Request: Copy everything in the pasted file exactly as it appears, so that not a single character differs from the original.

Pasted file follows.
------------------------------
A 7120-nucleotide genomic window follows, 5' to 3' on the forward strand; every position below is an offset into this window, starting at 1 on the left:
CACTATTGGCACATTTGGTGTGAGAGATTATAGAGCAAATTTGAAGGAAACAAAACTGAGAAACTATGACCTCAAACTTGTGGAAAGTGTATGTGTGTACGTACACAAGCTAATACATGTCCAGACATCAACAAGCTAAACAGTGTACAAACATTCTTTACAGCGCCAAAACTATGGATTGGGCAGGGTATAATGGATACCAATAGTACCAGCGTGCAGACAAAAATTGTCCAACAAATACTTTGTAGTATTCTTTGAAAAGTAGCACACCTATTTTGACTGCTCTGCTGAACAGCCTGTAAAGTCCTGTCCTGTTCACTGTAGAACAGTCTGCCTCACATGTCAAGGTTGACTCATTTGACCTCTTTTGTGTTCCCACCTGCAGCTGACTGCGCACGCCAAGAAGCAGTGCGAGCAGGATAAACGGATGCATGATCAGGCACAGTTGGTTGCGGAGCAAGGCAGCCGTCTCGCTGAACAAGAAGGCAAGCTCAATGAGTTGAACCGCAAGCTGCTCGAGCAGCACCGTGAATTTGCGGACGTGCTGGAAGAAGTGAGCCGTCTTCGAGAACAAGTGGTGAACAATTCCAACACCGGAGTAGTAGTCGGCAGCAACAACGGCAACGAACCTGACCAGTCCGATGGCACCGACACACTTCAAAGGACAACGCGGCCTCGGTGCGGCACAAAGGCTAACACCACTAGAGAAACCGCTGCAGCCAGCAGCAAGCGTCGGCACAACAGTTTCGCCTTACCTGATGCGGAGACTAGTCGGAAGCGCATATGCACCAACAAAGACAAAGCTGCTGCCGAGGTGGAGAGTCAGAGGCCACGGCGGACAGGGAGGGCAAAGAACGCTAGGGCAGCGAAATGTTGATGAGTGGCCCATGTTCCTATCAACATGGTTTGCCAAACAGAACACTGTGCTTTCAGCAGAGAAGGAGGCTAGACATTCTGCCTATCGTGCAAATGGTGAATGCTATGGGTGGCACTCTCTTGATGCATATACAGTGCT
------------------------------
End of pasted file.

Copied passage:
A 7120-nucleotide genomic window follows, 5' to 3' on the forward strand; every position below is an offset into this window, starting at 1 on the left:
CACTATTGGCACATTTGGTGTGAGAGATTATAGAGCAAATTTGAAGGAAACAAAACTGAGAAACTATGACCTCAAACTTGTGGAAAGTGTATGTGTGTACGTACACAAGCTAATACATGTCCAGACATCAACAAGCTAAACAGTGTACAAACATTCTTTACAGCGCCAAAACTATGGATTGGGCAGGGTATAATGGATACCAATAGTACCAGCGTGCAGACAAAAATTGTCCAACAAATACTTTGTAGTATTCTTTGAAAAGTAGCACACCTATTTTGACTGCTCTGCTGAACAGCCTGTAAAGTCCTGTCCTGTTCACTGTAGAACAGTCTGCCTCACATGTCAAGGTTGACTCATTTGACCTCTTTTGTGTTCCCACCTGCAGCTGACTGCGCACGCCAAGAAGCAGTGCGAGCAGGATAAACGGATGCATGATCAGGCACAGTTGGTTGCGGAGCAAGGCAGCCGTCTCGCTGAACAAGAAGGCAAGCTCAATGAGTTGAACCGCAAGCTGCTCGAGCAGCACCGTGAATTTGCGGACGTGCTGGAAGAAGTGAGCCGTCTTCGAGAACAAGTGGTGAACAATTCCAACACCGGAGTAGTAGTCGGCAGCAACAACGGCAACGAACCTGACCAGTCCGATGGCACCGACACACTTCAAAGGACAACGCGGCCTCGGTGCGGCACAAAGGCTAACACCACTAGAGAAACCGCTGCAGCCAGCAGCAAGCGTCGGCACAACAGTTTCGCCTTACCTGATGCGGAGACTAGTCGGAAGCGCATATGCACCAACAAAGACAAAGCTGCTGCCGAGGTGGAGAGTCAGAGGCCACGGCGGACAGGGAGGGCAAAGAACGCTAGGGCAGCGAAATGTTGATGAGTGGCCCATGTTCCTATCAACATGGTTTGCCAAACAGAACACTGTGCTTTCAGCAGAGAAGGAGGCTAGACATTCTGCCTATCGTGCAAATGGTGAATGCTATGGGTGGCACTCTCTTGATGCATATACAGTGCT